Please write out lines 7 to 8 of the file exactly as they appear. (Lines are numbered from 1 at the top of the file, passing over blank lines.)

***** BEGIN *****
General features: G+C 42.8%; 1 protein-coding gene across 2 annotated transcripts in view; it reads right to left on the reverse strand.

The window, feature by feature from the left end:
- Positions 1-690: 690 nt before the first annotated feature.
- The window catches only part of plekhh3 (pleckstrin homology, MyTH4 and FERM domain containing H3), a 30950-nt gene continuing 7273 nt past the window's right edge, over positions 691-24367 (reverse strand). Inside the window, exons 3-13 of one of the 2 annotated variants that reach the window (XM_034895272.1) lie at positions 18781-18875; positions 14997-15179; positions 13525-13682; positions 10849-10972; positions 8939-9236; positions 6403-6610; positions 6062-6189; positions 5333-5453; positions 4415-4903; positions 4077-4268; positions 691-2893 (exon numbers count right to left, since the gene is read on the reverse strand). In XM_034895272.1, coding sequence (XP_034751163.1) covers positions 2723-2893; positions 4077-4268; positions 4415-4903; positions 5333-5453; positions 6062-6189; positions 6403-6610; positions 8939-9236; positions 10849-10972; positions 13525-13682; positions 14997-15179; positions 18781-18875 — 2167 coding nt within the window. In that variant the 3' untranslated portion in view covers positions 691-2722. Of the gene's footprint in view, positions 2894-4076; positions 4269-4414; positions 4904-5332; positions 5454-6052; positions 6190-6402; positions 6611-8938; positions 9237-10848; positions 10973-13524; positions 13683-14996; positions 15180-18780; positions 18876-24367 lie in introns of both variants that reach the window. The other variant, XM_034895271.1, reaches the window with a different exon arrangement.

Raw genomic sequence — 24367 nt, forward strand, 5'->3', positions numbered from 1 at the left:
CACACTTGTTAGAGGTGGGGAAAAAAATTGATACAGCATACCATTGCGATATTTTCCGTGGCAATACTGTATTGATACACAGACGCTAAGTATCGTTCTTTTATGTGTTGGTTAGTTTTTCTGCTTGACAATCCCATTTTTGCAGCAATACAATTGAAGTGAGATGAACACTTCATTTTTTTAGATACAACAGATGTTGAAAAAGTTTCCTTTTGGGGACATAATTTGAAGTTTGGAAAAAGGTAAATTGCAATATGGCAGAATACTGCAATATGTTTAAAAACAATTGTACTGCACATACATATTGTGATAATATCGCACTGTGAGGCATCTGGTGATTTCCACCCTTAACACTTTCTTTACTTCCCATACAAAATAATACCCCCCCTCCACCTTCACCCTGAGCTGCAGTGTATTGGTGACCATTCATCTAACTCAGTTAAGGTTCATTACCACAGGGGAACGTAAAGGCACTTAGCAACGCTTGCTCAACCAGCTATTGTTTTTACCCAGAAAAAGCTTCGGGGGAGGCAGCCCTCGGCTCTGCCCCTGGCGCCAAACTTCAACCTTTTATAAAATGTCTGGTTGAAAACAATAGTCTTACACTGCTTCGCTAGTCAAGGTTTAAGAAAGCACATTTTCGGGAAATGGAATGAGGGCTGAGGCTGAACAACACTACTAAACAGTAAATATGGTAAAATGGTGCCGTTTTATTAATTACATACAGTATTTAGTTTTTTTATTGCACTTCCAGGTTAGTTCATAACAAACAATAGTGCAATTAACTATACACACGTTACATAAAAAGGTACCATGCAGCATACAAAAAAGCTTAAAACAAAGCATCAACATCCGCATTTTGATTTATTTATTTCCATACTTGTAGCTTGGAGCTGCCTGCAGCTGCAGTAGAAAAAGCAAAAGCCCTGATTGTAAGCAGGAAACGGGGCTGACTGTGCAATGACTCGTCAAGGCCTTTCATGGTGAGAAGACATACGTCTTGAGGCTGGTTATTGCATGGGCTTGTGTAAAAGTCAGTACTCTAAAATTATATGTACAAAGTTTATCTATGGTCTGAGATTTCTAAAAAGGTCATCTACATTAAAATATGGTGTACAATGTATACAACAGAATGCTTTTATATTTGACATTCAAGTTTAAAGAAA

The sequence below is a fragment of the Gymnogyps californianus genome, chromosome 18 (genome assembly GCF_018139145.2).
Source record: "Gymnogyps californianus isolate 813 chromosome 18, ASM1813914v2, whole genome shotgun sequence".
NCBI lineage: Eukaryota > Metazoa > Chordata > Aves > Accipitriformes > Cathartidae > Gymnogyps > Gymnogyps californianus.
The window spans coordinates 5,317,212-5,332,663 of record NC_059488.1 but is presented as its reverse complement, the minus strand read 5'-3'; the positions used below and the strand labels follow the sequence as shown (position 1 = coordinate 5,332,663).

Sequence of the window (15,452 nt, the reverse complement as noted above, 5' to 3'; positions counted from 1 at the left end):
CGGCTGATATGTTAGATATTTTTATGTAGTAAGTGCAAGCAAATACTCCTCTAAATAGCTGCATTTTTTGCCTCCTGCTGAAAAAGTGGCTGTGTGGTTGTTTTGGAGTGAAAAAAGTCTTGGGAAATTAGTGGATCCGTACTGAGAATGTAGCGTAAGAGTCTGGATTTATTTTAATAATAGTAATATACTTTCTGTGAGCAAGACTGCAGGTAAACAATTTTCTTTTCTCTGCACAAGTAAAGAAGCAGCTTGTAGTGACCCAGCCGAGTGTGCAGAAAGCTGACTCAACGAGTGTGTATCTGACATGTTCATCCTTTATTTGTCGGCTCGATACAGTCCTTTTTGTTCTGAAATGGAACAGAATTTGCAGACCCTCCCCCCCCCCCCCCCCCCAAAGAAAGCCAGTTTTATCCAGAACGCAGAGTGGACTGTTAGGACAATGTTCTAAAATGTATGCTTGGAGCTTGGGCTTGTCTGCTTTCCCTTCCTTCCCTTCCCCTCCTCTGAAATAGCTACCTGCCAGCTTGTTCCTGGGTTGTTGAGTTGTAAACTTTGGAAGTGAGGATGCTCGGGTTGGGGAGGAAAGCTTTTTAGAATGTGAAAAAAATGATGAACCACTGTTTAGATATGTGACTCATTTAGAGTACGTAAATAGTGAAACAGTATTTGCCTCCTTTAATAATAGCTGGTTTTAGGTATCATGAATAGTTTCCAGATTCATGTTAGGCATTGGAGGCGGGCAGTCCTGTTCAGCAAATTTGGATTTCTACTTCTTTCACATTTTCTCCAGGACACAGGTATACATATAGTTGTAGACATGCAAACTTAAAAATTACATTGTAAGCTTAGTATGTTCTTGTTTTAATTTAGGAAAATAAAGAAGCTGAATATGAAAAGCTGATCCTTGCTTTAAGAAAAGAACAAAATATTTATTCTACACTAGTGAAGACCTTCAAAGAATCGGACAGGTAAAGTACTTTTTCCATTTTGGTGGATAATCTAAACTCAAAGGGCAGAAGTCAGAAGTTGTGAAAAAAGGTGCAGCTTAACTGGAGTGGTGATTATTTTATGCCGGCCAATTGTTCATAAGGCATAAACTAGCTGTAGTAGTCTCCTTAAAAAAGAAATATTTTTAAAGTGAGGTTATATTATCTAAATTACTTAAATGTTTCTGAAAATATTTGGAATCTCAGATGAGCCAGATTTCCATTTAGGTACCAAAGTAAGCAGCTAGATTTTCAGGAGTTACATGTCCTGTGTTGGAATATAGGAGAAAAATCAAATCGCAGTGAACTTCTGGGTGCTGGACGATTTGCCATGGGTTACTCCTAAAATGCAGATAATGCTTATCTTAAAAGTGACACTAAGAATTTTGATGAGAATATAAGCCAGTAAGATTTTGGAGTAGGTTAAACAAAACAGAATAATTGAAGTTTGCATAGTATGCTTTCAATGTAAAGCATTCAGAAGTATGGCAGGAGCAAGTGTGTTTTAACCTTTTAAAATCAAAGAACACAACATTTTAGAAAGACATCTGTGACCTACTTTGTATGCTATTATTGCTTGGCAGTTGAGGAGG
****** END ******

The sequence below is a fragment of the Gymnogyps californianus genome, chromosome 18 (genome assembly GCF_018139145.2).
Source record: "Gymnogyps californianus isolate 813 chromosome 18, ASM1813914v2, whole genome shotgun sequence".